Minnesota Student Loan Advocate position a reality

For the last eight years, members of our union have been tirelessly lobbying for a Student Borrower Bill of Rights. After partial victory in 2021, the final provisions of this legislation become law on July 1 with the creation of a Student Loan Advocate in state government. The advocate will fill the critical role of protecting borrowers’ rights and enforcing rules that keep loan servicers accountable, including receiving borrower complaints.

The Degrees Not Debt team will share more information once the advocate is in place to help direct complaints to their office.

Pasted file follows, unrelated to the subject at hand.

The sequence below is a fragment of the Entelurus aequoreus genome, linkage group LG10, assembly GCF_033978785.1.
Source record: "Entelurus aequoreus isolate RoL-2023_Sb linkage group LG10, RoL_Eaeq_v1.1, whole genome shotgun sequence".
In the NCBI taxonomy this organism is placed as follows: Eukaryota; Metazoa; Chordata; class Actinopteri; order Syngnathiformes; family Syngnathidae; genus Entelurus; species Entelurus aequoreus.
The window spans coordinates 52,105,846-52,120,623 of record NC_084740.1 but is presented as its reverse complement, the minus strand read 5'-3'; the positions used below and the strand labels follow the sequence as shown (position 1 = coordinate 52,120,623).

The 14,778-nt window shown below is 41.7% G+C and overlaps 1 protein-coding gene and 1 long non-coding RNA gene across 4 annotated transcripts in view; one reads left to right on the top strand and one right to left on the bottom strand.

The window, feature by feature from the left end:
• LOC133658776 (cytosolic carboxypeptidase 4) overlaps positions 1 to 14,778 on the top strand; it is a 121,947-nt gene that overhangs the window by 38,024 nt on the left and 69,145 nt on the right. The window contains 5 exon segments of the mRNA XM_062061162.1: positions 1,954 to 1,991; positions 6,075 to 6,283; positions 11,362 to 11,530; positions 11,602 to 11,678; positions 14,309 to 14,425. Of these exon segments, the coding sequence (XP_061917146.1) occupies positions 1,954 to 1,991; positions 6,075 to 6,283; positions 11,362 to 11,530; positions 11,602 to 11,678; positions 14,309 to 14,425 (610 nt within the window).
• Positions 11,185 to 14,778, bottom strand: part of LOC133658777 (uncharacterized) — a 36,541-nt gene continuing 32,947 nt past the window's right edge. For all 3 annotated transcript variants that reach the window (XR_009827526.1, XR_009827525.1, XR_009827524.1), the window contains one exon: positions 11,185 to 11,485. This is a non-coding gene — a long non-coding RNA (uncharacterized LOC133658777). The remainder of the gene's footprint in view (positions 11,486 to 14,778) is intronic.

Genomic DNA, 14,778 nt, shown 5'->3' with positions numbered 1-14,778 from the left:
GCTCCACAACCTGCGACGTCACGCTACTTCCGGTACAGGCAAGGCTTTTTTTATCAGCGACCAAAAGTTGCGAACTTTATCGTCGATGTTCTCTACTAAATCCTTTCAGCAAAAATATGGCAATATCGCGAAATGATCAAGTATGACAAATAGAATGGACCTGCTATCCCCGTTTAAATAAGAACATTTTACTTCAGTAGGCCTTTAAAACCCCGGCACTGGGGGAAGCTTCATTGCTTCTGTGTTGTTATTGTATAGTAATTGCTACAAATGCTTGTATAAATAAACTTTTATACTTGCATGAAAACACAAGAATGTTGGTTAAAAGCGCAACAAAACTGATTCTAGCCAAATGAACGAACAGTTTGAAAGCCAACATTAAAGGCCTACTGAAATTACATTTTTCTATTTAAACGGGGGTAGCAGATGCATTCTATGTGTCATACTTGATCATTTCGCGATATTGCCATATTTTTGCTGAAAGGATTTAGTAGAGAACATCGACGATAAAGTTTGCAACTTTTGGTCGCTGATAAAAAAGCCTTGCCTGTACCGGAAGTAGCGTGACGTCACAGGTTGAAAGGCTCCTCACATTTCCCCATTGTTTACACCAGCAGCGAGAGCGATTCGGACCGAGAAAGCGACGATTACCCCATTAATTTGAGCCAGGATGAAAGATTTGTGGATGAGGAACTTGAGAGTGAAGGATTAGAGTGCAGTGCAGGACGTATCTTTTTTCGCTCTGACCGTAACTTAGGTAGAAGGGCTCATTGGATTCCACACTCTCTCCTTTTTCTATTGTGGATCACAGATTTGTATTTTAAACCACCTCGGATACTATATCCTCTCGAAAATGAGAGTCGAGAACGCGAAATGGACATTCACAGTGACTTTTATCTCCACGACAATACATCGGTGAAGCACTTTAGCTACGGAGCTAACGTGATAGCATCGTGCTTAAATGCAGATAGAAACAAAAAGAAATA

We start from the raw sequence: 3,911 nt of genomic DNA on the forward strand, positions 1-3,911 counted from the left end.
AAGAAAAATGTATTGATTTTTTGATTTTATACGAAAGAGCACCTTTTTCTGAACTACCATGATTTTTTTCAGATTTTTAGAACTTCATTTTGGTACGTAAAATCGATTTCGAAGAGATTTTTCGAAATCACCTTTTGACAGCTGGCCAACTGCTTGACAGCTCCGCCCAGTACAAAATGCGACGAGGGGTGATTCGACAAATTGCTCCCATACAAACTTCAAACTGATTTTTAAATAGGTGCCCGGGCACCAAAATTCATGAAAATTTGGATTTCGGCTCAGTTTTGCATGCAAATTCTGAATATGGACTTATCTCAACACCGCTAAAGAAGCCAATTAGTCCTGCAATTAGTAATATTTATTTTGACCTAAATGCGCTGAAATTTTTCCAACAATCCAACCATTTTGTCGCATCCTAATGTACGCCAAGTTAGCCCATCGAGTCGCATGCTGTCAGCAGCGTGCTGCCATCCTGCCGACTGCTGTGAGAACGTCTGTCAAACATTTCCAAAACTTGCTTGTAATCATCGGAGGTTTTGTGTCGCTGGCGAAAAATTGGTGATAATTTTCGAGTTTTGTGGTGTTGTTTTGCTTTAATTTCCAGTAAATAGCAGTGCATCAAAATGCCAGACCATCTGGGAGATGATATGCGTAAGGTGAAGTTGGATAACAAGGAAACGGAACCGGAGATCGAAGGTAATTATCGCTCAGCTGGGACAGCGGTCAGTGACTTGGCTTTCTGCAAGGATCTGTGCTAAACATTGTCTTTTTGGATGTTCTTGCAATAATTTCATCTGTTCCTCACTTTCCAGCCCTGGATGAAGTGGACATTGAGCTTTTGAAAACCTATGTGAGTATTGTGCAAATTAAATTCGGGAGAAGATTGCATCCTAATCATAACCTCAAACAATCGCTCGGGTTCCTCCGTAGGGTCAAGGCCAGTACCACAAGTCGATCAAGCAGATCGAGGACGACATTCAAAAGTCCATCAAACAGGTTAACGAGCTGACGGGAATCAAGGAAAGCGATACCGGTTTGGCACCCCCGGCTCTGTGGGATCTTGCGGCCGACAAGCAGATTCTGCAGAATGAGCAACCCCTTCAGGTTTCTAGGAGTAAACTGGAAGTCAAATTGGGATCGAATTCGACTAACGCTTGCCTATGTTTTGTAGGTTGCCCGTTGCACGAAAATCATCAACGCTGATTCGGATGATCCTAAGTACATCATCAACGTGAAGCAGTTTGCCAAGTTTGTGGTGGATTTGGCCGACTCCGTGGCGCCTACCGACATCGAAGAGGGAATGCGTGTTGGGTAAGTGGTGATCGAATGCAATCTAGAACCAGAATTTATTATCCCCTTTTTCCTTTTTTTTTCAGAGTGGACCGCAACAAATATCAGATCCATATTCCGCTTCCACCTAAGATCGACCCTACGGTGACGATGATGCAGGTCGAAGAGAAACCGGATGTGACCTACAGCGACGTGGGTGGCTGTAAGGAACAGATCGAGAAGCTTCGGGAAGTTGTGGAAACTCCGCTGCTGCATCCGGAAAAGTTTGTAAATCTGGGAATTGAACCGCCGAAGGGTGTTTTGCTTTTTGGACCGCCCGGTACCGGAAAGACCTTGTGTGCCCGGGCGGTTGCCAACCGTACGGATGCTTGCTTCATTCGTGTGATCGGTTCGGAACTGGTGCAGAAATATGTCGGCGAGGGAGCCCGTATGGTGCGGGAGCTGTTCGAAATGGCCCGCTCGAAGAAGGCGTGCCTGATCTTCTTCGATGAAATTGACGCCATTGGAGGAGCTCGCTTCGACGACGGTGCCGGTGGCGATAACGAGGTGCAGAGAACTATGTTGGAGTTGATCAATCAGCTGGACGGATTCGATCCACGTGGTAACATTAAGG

Training, support available

Education Minnesota continues to make our Degrees Not Debt training as accessible as possible. Our most recent webinar is online via our MEA Online platform. We’ve recently made updates to the system, so please note the directions included on the site if you have not used this platform before. Search the course catalog for Degrees Not Debt, looking for the most recent training.

As always, our Degrees Not Debt staff team is here to help, so please reach out to dnd@edmn.org with any questions.

A student debt relief story

Kat Jordahl, a teacher in St. Paul, was not very hopeful about loan forgiveness after hearing about the roadblocks others encountered, but she also knew that getting any kind of forgiveness would be life-changing for her, so she decided to try.

Jordahl had heard about Education Minnesota’s Degrees Not Debt program through friends and started emailing with program staff about her chances and began the process of having the team review her loan information.